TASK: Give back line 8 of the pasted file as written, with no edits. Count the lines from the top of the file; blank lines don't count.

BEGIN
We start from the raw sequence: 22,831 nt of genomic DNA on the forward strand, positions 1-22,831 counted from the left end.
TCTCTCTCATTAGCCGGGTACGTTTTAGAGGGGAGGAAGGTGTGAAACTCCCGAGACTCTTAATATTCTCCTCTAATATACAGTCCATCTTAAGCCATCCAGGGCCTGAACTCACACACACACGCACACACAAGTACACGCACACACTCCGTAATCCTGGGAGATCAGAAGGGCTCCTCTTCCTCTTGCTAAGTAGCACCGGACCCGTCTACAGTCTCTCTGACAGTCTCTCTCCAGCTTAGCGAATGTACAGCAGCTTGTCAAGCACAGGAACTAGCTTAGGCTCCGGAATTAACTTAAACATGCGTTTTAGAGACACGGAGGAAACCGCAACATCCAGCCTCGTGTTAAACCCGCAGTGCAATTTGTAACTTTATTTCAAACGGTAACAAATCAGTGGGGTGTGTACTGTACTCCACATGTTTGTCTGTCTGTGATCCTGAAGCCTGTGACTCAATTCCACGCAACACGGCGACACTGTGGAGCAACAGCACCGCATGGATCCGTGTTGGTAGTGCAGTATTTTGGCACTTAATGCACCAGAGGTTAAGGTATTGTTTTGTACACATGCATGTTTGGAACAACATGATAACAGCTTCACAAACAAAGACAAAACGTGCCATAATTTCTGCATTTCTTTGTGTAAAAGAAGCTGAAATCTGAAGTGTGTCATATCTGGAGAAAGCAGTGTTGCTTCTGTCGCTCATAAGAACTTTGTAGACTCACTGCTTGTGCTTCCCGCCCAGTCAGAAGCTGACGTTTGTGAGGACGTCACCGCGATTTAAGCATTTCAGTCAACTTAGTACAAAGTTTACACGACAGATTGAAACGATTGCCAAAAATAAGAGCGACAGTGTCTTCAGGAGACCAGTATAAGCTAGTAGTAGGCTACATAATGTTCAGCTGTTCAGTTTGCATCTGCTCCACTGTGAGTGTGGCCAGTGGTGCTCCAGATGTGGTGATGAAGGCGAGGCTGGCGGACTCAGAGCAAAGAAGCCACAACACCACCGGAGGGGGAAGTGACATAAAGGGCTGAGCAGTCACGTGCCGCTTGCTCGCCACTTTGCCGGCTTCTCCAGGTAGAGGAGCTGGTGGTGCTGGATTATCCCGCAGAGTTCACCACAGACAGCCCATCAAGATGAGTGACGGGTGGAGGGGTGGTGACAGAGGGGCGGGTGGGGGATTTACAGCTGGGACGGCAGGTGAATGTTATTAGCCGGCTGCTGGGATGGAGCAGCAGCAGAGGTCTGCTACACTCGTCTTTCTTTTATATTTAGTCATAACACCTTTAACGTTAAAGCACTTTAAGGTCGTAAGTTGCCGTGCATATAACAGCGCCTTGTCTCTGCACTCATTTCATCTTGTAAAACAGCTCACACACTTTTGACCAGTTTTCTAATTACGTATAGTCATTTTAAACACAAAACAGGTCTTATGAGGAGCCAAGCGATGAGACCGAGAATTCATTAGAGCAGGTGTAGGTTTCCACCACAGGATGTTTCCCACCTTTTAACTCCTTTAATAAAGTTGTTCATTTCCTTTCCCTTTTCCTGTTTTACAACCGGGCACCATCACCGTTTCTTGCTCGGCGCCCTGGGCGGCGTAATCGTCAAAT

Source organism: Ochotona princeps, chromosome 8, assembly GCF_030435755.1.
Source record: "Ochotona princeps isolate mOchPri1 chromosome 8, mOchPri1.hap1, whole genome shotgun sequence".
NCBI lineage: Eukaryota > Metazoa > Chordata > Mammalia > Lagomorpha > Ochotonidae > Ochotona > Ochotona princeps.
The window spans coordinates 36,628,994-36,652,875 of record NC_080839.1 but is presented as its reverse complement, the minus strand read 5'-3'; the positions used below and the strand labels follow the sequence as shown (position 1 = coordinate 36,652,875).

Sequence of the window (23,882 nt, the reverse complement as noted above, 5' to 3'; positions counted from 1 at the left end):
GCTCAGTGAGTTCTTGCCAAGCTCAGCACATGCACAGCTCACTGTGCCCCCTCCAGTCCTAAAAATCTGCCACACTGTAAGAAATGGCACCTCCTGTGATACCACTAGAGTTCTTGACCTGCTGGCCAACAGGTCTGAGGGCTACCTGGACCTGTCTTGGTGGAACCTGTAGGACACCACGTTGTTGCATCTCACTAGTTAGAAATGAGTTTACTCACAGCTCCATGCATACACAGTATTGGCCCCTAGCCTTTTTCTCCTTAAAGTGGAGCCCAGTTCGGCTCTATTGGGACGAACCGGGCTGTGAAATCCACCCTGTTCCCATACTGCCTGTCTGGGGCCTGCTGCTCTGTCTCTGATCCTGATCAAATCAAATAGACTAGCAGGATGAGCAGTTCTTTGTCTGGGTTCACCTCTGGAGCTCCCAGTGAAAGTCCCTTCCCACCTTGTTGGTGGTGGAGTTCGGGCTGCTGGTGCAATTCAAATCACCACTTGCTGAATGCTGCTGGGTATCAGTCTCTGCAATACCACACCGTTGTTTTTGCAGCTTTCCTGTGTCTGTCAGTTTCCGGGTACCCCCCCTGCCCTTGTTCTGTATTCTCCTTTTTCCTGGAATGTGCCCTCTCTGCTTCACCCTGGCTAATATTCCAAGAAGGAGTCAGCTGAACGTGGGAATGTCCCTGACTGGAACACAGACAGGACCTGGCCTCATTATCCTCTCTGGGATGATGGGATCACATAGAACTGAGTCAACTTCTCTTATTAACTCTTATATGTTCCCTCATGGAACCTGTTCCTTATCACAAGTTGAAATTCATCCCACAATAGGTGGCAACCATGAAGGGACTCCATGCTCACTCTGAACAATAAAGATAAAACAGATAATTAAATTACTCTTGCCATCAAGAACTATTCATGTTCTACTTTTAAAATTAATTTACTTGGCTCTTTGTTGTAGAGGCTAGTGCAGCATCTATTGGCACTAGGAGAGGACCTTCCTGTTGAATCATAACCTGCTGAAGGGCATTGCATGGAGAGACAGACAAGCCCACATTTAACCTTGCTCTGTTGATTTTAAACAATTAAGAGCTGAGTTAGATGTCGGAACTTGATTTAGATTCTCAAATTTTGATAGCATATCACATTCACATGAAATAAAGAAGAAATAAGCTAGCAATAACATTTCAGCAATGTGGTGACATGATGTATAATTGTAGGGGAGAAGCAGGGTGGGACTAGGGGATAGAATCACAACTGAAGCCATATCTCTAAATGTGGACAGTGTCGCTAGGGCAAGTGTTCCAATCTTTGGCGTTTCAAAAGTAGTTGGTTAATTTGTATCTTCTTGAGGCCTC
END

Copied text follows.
GCTCAGTGAGTTCTTGCCAAGCTCAGCACATGCACAGCTCACTGTGCCCCCTCCAGTCCTAAAAATCTGCCACACTGTAAGAAATGGCACCTCCTGTGATACCACTAGAGTTCTTGACCTGCTGGCCAACAGGTCTGAGGGCTACCTGGACCTGTCTTGGTGGAACCTGTAGGACACCACGTTGTTGCATCTCACTAGTTAGAAATGAGTTTACTCACAGCTCCATGCATACACAGTATTGGCCCCTAGCCTTTTTCTCCTTAAAGTGGAGCCCAGTTCGGCTCTATTGGGACGAACCGGGCTGTGAAATCCACCCTGTTCCCATACTGCCTGTCTGGGGCCTGCTGCTCTGTCTCTGATCCTGATCAAATCAAATAGACTAGCAGGATGAGCAGTTCTTTGTCTGGGTTCACCTCTGGAGCTCCCAGTGAAAGTCCCTTCCCACCTTGTTGGTGGTGGAGTTCGGGCTGCTGGTGCAATTCAAATCACCACTTGCTGAATGCTGCTGGGTATCAGTCTCTGCAATACCACACCGTTGTTTTTGCAGCTTTCCTGTGTCTGTCAGTTTCCGGGTACCCCCCCTGCCCTTGTTCTGTATTCTCCTTTTTCCTGGAATGTGCCCTCTCTGCTTCACCCTGGCTAATATTCCAAGAAGGAGTCAGCTGAACGTGGGAATGTCCCTGACTGGAACACAGACAGGACCTGGCCTCATTATCCTCTCTGGGATGATGGGATCACATAGAACTGAGTCAACTTCTCTTATTAACTCTTATATGTTCCCTCATGGAACCTGTTCCTTATCACAAGTTGAAATTCATCCCACAATAGGTGGCAACCATGAAGGGACTCCATGCTCACTCTGAACAATAAAGATAAAACAGATAATTAAATTACTCTTGCCATCAAGAACTATTCATGTTCTACTTTTAAAATTAATTTACTTGGCTCTTTGTTGTAGAGGCTAGTGCAGCATCTATTGGCACTAGGAGAGGACCTTCCTGTTGAATCATAACCTGCTGAAGGGCATTGCATGGAGAGACAGACAAGCCCACATTTAACCTTGCTCTGTTGATTTTAAACAATTAAGAGCTGAGTTAGATGTCGGAACTTGATTTAGATTCTCAAATTTTGATAGCATATCACATTCACATGAAATAAAGAAGAAATAAGCTAGCAATAACATTTCAGCAATGTGGTGACATGATGTATAATTGTAGGGGAGAAGCAGGGTGGGACTAGGGGATAGAATCACAACTGAAGCCATATCTCTAAATGTGGACAGTGTCGCTAGGGCAAGTGTTCCAATCTTTGGCGTTTCAAAAGTAGTTGGTTAATTTGTATCTTCTTGAGGCCTC